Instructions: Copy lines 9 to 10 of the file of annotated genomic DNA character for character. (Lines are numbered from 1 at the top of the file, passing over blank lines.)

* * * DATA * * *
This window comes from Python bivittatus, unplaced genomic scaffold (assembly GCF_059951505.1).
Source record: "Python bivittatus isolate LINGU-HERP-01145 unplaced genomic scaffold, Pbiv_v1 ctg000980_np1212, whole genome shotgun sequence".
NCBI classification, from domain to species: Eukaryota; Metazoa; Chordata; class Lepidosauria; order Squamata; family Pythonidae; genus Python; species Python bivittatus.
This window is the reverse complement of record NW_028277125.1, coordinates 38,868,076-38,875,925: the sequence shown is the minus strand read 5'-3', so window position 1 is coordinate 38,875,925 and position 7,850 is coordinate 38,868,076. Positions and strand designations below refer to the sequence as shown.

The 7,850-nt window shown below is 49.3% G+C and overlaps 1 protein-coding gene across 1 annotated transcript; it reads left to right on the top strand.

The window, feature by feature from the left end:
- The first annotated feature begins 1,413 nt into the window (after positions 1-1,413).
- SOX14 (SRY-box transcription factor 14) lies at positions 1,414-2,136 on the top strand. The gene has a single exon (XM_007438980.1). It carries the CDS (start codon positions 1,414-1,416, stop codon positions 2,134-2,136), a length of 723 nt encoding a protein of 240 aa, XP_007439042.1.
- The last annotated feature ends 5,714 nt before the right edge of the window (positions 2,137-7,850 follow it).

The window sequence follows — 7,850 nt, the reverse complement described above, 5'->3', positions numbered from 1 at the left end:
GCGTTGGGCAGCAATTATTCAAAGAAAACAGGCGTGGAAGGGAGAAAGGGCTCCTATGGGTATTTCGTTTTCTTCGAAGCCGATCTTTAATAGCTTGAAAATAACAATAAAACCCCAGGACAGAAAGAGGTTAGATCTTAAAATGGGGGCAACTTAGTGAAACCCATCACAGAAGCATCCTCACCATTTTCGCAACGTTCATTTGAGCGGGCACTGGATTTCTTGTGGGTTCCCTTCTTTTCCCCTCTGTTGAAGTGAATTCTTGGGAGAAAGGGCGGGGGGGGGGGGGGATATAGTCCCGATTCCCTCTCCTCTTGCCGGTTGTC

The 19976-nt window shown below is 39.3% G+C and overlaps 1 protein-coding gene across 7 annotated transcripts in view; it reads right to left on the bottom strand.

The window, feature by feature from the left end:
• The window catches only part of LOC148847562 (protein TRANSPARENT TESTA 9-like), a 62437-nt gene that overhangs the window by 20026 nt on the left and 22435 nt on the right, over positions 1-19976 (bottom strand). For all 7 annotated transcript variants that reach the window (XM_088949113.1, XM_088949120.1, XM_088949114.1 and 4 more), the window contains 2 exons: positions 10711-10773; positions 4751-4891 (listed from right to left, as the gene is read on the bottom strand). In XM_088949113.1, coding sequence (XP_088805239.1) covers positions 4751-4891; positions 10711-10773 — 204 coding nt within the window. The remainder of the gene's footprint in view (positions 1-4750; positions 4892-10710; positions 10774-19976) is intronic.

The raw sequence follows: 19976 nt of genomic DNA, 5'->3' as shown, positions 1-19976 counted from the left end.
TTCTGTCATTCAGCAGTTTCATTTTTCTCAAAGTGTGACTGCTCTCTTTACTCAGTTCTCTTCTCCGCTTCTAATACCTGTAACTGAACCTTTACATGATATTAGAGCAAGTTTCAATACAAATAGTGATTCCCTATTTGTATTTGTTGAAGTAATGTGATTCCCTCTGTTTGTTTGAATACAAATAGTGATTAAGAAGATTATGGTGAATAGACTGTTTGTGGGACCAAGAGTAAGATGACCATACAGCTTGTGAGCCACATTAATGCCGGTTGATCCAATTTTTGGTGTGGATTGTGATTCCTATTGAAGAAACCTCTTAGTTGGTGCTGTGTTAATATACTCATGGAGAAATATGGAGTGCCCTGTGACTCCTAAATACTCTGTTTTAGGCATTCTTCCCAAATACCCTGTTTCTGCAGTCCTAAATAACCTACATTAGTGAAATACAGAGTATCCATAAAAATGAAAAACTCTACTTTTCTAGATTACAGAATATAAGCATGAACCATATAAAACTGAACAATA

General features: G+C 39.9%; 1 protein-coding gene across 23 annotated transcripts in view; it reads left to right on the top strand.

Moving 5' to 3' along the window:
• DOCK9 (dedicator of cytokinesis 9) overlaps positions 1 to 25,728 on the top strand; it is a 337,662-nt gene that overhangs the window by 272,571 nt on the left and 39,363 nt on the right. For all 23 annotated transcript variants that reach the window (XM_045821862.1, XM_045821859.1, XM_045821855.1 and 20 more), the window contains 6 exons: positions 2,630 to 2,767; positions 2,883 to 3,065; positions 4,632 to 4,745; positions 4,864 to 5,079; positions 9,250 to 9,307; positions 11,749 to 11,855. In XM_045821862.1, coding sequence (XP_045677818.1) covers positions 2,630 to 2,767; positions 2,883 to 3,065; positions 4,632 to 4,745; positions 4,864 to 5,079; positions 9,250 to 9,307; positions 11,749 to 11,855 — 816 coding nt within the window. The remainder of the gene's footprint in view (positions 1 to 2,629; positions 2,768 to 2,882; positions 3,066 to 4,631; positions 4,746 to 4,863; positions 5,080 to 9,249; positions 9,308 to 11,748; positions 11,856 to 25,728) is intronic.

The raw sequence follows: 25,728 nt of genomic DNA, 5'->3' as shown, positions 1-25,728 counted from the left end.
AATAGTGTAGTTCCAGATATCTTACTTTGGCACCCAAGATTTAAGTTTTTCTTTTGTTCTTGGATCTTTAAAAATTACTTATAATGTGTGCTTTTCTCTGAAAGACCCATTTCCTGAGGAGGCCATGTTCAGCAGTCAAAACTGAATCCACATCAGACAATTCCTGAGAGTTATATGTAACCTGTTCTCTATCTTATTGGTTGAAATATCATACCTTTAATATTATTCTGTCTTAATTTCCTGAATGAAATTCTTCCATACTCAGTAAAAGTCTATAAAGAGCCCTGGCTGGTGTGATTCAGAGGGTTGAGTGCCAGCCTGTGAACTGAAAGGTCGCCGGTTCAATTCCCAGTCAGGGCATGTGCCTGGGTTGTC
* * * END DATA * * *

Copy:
- The last annotated feature ends 5,714 nt before the right edge of the window (positions 2,137-7,850 follow it).

The window sequence follows — 7,850 nt, the reverse complement described above, 5'->3', positions numbered from 1 at the left end: